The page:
In what still seems like one of the longest seasons ever, this shortened 72-game regular season has come to an end. 

There were many ups and downs that made preseason award picks tough to gauge, nonetheless here is what my preseason picks were.

As the season progressed though, through Covid health and safety protocols in tandem with the injury riggers that even a typical NBA season would present, here is what I compiled for my 2020-2021 NBA Awards recipients.

Nikola Jokic – Most Valuable Player

Troy Babbitt – USA Today Sports

Averaging career-highs across the board in 26.4 PPG (a shooting slash of 56.6/38.8/86.8 – TS% of 64.7), 10.8 RPG, 8.3 APG, including 16 triple doubles. 

Joker, in terms of efficiency, is unreal. He’s in the 93rd percentile in from the mid-range, 88th percentile from 14 feet (52%), 44% above the break from 3, and 84th percentile in general from 3.

Of note: Denver’s a +14.2 with his presence offensively,

He leads the league in win shares (15.6), offensive win shares (12.2), offensive box score plus or minus (9.2), box score plus or minus (11.7), value over replacement (8.6), and PER (31.3).

He’s led the Nuggets, through plenty of adversities, with great consistency and shown more growth and prowess as a scorer in this season. 

In one helluva season for the Serbian big man, he should garner the MVP. This would be the first time since 2003 (Tim Duncan) that a big man has won, and would be the first time since 2000 (Shaquille O’neal) that a center has won, showing love to the big fellas in this guard and wing-dominant rendition of the NBA.

Ben Simmons – Defensive Player of the Year

Photo by Tim Nwachukwu – Getty Images

My preseason pick for the award, he’s lived up to the expectations.

He’s been a lynchpin for the Sixers, and fully unlocks their true defensive potential. Even more, he does what he does defensively without fouling more often than not. 

The Sixers are 3.3 points better defensively per 100 possessions with Simmons in play, good for a 79th percentile ranking. The percentage of possessions that end in turnovers for the opposition is a +1.3% (83rd percentile).

Lineups that feature Simmons give up just 106.8 points per 100 possessions, ranking in the 93rd percentile of the league and collectively see an uptick in the amount of forced turnovers as well.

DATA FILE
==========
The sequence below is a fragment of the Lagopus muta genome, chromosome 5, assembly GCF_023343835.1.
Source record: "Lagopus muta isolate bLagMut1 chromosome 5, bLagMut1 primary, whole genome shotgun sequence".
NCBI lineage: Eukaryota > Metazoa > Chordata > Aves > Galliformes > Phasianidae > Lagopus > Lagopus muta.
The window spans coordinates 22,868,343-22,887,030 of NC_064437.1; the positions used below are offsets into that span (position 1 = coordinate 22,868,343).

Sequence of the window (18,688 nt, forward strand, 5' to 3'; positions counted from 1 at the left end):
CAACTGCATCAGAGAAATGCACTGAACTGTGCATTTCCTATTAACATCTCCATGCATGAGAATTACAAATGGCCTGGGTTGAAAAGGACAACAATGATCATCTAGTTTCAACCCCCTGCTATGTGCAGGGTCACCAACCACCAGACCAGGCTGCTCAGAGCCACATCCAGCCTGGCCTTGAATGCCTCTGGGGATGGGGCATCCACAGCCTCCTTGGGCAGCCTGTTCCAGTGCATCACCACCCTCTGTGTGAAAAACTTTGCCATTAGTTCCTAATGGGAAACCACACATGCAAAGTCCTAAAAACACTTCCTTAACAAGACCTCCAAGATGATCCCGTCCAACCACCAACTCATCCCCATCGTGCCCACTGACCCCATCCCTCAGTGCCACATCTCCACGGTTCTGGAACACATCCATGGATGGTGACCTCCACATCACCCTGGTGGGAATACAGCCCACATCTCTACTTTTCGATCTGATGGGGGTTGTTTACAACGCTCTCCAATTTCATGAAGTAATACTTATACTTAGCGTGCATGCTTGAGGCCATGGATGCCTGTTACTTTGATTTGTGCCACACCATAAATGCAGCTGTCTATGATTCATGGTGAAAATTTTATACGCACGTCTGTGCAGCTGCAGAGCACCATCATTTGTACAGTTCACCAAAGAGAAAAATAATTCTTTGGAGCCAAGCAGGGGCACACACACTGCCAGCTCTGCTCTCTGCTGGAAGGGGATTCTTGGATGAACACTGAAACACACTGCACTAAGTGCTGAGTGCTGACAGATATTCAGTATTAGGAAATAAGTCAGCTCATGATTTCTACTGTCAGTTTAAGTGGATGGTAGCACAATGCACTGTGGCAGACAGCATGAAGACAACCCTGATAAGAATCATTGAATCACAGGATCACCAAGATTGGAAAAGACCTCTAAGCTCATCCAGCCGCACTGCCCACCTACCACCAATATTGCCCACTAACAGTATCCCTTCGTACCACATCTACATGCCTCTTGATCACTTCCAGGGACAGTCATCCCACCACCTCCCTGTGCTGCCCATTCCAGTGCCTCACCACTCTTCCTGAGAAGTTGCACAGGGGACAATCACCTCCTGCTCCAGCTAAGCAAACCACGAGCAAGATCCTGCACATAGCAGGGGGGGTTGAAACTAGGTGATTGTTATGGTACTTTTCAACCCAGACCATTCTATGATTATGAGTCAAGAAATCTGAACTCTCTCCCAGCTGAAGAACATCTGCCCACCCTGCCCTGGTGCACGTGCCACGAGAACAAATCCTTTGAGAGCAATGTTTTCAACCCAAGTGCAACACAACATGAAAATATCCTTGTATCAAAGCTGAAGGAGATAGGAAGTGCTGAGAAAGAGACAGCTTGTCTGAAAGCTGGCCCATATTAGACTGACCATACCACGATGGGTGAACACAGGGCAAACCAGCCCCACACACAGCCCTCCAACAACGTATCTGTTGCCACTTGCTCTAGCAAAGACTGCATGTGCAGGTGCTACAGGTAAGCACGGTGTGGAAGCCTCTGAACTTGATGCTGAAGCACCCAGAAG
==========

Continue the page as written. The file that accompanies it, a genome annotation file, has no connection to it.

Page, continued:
His effect, even if not directly in stats but on the flow of the game, is unparalleled from any perimeter-defending position. 

LaMelo Ball – Rookie of the Year

Jerome Miron – USA Today Sports

Averaging 15.7 PPG, 6.1 APG, 5.9 RPG, the 19 year old took the league by storm.

His organic flair for the dramatic in playmaking allows for his style of play to captivate the attention of any aged basketball fan. 

Add to that the impact he had on his team once inserted into the starting lineup, you begin to see exactly why he’s deserving of the award. 

As a starter, in 31 games, he averaged 18.1 PPG and had a near 2:1 assist to turnover ratio. The Hornets would go 14-17, but they were more formidable in their LaMelo led rendition. Because of that, there will be expectations placed upon both him and the franchise moving forward.

Julius Randle – Most Improved Player of the Year

AP photo – Associated Press

A first team All-NBA calibur season, becoming the sixth player to average 24 PPG, 10 RPG, and 6 APG. This is an exclusive collection of company, only kept by Robertson, Chamberlain, Bird, Westbrook, and Jokic (reported by AP News).

He has the Knicks in the middle tier of the Eastern Conference ranks and has helped revive Knicks basketball, which in itself is one helluva feat. 

He’s averaging career-highs in rebounds (10.2), assists (6.0), 3pt % (41.1), and free-throw % (81.1) as well.

Jordan Clarkson – Sixth Man of the Year

Averaging 18.4 PPG and the team enjoying a 49-18 record when he comes off the bench, Clarkson is this season’s best player off the bench.

He’s been pyrotechnic-like off the bench this season, following up on a strong showing in their first round bubble matchup with the Nuggets from last season. 

He has compiled 24 20+ point games, including 5 30+ and 2 40+ point outings.

Monty Williams – Coach of the Year

Christian Petersen – Getty Images

Quite frankly, if Chris Paul isn’t receiving the Most Valuable Player trophy and James Jones isn’t receiving Executive of the Year, there has to be one Suns representative that receives league-wide recognition. 

Williams, having galvanized the Suns in the bubble, then Manning the sidelines in their 51-21 (2nd best record in the league) campaign, he’s gotten them into the realm of solidifying their first playoff appearance in a decade.

Sean Marks – Executive of the Year

Elsa – Getty Images (2016)

For his efforts in turning the Nets roster into a superteam, while also adding ancillary pieces that help make this team more complete, while also seeing them garner the 4th best record in the league, we have Sean Marks.

This season, he’s added James Harden, Bobby Brown, and Blake Griffin.

From the business side of the NBA, he’s helped the Nets ascend from near irrelevance to prominence.

*All stats and information are accurate as of 5.19.21 and come directly from basketball-reference.com, cleaningtheglass.com, or StatMuse.com unless stated otherwise.*

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